Two ethereal forms float under the Arc of the Ears leading into the square. Above them, a dozen severed earlobes caked in blood hang from the keystone, trophies from the day’s executions. Ibn al-Arabī, the visionary Sufi philosopher, is clad in a russet brown robe. His piercing eyes are those of a devout skeptic. Beside him glides the Jewish Kabbalist, Rabbi Abraham Abulafia, draped in a flowing white gown with wide sleeves resembling wings. Bearded and wearing tightly-wound turbans, the figures hover above the ground in a diaphanous mist, incorporeal and invisible to the untrained eye. They converse in Arabic, although words are not strictly necessary for teleporting mystics tarrying in a world more than three hundred years beyond their own time.
“Tomorrow, when the sun sets, a million tomes will be set to the torch,” laments Ibn al-Arabī. “Countless copies of the Qur’an, immortal love songs and poetry, and works written by Jewish and Muslim scholars on the subjects of philosophy, medicine, religion, history, botany, astronomy, mathematics and geography will soon surrender their wisdom to the fire. I fear Light of the Intellect will be among them.”
Abulafia surveys the chaos in the square, as if searching for his masterpiece. “So kind of you to worry about my work when your own may well be fated to go up in flames as well.”
Ibn al-Arabī gestures at the workmen erecting the wooden ramparts upon which the words of their brethren will soon perish. “Tell me, Abraham, is there no way we can save these treasures from the Inquisition? Must we stand idly by and watch the blaze of the Devil’s Tribunal incinerate the last remnants of a glorious age?”
What exciting story are you working on next?
I am currently finishing Sandstorm – a rough and tumble coming-of-age misadventure about a girl-gone-wrong who uses her intelligence, street smarts, and sheer force of will to survive as a forger, make right an art theft, and finally redeem herself.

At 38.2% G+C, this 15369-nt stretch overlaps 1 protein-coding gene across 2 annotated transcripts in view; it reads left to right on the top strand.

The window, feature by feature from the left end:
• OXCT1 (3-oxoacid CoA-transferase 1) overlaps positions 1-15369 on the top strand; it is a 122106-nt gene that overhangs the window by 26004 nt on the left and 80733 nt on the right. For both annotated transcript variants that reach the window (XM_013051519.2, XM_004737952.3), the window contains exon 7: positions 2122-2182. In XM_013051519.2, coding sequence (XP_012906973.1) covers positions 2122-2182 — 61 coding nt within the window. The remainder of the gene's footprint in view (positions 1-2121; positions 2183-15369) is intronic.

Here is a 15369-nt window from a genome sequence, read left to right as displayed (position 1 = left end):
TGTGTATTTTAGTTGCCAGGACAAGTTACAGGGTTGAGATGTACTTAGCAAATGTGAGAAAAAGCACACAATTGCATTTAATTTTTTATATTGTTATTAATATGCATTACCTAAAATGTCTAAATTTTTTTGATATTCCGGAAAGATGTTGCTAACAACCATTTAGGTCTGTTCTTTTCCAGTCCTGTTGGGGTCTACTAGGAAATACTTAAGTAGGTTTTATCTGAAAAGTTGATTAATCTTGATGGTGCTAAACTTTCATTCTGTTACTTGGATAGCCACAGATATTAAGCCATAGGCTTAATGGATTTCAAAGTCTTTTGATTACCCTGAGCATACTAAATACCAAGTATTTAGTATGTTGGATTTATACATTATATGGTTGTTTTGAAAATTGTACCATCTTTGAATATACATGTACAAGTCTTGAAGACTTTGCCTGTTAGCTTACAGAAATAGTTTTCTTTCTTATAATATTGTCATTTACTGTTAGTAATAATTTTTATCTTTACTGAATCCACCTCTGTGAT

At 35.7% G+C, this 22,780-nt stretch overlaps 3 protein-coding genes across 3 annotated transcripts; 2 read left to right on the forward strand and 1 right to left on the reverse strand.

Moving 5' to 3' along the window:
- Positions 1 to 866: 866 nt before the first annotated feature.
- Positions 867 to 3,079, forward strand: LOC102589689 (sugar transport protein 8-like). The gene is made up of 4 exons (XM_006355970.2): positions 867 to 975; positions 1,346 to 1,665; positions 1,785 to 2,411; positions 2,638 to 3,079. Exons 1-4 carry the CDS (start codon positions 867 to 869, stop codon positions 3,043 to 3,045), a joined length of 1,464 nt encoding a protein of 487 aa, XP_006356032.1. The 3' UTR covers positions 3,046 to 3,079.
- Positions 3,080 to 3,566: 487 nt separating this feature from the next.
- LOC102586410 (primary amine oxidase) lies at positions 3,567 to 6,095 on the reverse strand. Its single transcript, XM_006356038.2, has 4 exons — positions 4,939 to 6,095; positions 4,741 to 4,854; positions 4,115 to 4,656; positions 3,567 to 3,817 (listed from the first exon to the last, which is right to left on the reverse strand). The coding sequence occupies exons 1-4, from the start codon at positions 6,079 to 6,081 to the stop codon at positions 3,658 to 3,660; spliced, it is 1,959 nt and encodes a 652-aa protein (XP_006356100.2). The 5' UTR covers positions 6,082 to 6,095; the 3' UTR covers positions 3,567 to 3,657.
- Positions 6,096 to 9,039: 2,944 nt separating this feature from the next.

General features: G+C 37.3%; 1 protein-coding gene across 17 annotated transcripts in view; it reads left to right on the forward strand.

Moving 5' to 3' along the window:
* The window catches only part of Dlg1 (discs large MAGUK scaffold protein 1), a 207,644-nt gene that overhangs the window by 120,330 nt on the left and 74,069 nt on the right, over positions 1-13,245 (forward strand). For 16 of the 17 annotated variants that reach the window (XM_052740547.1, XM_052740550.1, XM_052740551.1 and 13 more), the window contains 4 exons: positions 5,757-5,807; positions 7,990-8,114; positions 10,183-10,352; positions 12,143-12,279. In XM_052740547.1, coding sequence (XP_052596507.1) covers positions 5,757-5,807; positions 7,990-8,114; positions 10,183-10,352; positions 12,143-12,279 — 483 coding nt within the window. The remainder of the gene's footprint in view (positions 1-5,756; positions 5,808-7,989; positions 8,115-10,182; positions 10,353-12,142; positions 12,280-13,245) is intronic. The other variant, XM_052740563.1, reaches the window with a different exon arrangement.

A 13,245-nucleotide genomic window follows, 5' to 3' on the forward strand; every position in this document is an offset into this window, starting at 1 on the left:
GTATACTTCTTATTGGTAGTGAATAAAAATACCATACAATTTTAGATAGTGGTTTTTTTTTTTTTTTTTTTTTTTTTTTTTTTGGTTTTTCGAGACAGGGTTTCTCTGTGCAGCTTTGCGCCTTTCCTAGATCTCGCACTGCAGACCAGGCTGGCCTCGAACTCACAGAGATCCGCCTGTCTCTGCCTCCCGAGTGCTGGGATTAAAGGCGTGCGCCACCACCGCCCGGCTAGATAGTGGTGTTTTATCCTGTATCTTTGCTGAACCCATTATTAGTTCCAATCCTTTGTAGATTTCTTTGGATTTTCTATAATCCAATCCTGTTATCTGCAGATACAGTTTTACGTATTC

When did you first consider yourself a writer?
At seventeen, I often rode the bus through Manhattan’s Lower East Side, jotting down poems that were soon to be published by a literary magazine in Brooklyn. This early publication was all the encouragement I needed to begin my life as a writer. Little did I know I would eventually morph from a poet into a novelist.
Do you write full-time? If so, what’s your work day like? If not, what do you do other than write and how do you find time to write?
I research and write full-time, except for the months I take off to replenish my grey cells after finishing a book. I like to start my day remembering the previous night’s dreams, when I can. My motto is, when stuck on a plot point, consult your subconscious. I’ve learned never to put anything on the stove while working, since deep alpha state consciousness is not compatible with kitchen safety.
What would you say is your interesting writing quirk?
I keep a written journal in which I work out ideas for my current project – sometimes to the point of writing down snippets of dialog and short chapter outlines. Don’t ask me why, but once I switch to typing the book on my laptop I often forget these handwritten notes exist and re-invent the wheel as I go. Eventually I read through my notes and often find clues to solve problems that have come up. Convoluted but that’s my MO.
As a child, what did you want to be when you grew up?
I was afraid you’d ask that. I distinctly remember how at the age of three I wanted to be a fire truck. Not a firefighter – the actual truck. I still remember my disappointment at realizing I was incapable of this transformation.
Anything additional you want to share with the readers?
It is heartening to see how passionately people are reading these days and feel there has never been a better time to be an author or a reader.
Thanks for being here today, Joyce!